PlasticWala: The Quantum

Plastic. Who can escape the ever expanding tentacles of this demon? It’s everywhere around us and aren’t we all just tired of listening to the same old voice asking us to stop using plastic? We are so tired that we’ve become ignorant. We have shut our eyes hoping that on the day we open them, all the plastic will be gone. Well, if that’s what you are thinking, we are all doomed. That pile of plastic waste in your backyard is only going to increase and increase like no one ever imagined!

The science behind plastic waste

Approximately, 84.5 million barrels of oil are used just to make raw materials for plastic production every day! Plastic is made using fossil fuels which are in form of monomers such as ethylene and . A chains of monomers are made to make polymers, and mixed with chemicals to enhance their properties. These polymers are heavy molecules which are very difficult to break down organically. Thus, they keep on accumulating in the environment for extensive periods of time!

The Quantum

The mass production of plastic has increased from 2 million tonnes in 1950 to 380 million tonnes in 2015. To put this into perspective, Burj Khalifa – the tallest building in the world- when unoccupied, weighs 0.5 million tonnes. We have made around 8,300 million tonnes of different kinds of plastic since production started which is equivalent to weight of 16,600 Burj Khalifas of plastic! It’s crazy, isn’t it?

To add to the numbers, only 2600 million tonnes (31%) of the produced plastic is in use currently and 5700 million tonnes (69 %) has been discarded or incinerated. So we produce vast quantities of plastic over a period of time only to realise that we threw away most of it! Also, in the meantime, it is slowly killing us and our planet and yet, we don’t seem to care!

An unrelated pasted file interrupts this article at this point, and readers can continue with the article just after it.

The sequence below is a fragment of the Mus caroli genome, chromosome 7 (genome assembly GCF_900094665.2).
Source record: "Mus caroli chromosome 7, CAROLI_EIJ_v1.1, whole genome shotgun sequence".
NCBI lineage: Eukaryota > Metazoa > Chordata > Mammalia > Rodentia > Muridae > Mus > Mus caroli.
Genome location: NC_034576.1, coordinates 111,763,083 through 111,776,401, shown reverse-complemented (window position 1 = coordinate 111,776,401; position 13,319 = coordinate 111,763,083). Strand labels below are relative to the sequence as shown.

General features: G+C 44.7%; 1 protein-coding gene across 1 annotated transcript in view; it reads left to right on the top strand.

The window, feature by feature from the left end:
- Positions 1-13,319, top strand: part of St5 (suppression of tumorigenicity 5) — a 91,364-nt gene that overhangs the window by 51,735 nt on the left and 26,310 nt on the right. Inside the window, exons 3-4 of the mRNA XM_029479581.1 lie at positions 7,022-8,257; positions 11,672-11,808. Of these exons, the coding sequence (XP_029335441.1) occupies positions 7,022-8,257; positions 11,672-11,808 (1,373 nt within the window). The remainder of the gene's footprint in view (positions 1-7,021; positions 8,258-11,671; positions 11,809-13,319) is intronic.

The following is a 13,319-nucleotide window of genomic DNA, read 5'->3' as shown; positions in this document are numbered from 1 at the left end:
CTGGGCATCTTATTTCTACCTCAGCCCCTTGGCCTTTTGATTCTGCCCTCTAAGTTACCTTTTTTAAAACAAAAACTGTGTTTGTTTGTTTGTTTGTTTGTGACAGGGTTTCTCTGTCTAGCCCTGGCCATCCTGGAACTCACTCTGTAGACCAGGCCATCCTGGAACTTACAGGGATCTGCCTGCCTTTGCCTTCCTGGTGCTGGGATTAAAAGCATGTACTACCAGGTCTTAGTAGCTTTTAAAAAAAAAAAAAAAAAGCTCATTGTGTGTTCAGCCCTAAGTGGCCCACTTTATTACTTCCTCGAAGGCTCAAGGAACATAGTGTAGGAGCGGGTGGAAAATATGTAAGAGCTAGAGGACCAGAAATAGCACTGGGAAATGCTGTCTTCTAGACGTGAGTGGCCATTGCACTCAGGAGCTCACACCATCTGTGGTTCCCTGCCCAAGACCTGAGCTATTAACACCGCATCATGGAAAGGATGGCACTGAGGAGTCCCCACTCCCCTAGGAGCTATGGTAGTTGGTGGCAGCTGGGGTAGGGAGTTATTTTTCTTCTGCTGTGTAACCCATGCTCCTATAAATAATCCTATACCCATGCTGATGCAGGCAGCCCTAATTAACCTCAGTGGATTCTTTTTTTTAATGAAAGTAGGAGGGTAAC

The global average for plastic consumption in 2015 was 45 kg per person annually. Now, 45 kg of plastic is equivalent to 2,250 half litre plastic coke bottles. If stacked on top of each other, this will reach a height of 450 meters! This is 100 meters higher than the Eiffel tower! A plastic bottle takes an average of 450 years to biodegrade. Each plastic bottle cap can form thousands of microplastics that is responsible for polluting drinking water and the food chain.

Most of the plastic products we use these days are single time or short term use. Plastic bottles, sanitary pads, baby diapers, food packaging and a million other plastic utilities are used just once and discarded away! We think that when we throw them out in the bin, they get recycled and our role ends there!

Recycling doesn’t necessarily mean that it stays out of the waste cycle. As a matter of fact, of all the plastic ever made, only 600 million tonnes (7.2%) has been recycled! Moreover, not all the recycled waste is actually reusable! Out of the 600 million tonnes of this recycled waste, only 100 million tonnes (1.2%) amounts to secondary use plastic and 100 million tonnes stays in the waste loop. The rest which amounts to 400 million tonnes ultimately gets discarded.

The trends of plastic waste generated indicate that it will reach 25,000 million tonnes by 2050! 9000 million tonnes will be recycled and the rest incinerated or discarded into landfills or the environment.

Conclusion

The quantum of plastic that is building in our environment is going to lead to an environmental collapse one day or the other. The onus of acting on it rests on our shoulder. We can either talk about it as much as we want or actually act on it in our own small ways! The first and the most strategic step would be to refuse using and carelessly disposing single use plastic! Once we have honoured the fundamental step towards sustainability, there exists abundant scope to move forward from thereon!

#PlasticWala is an attempt to draw our readers towards the larger issue of plastic consumption and waste generation! It comprises a series of articles on the various factors of the problem and seeks to address them justifiably! We invite our readers and supporters to contribute by writing personal perspectives and experiences that they face or have faced! Write to us at [email protected] and check out the Impactwala page!

 

For more information read: “Production, use, and fate of all plastics ever made

Written by: Mohit Arora and Allen Francis

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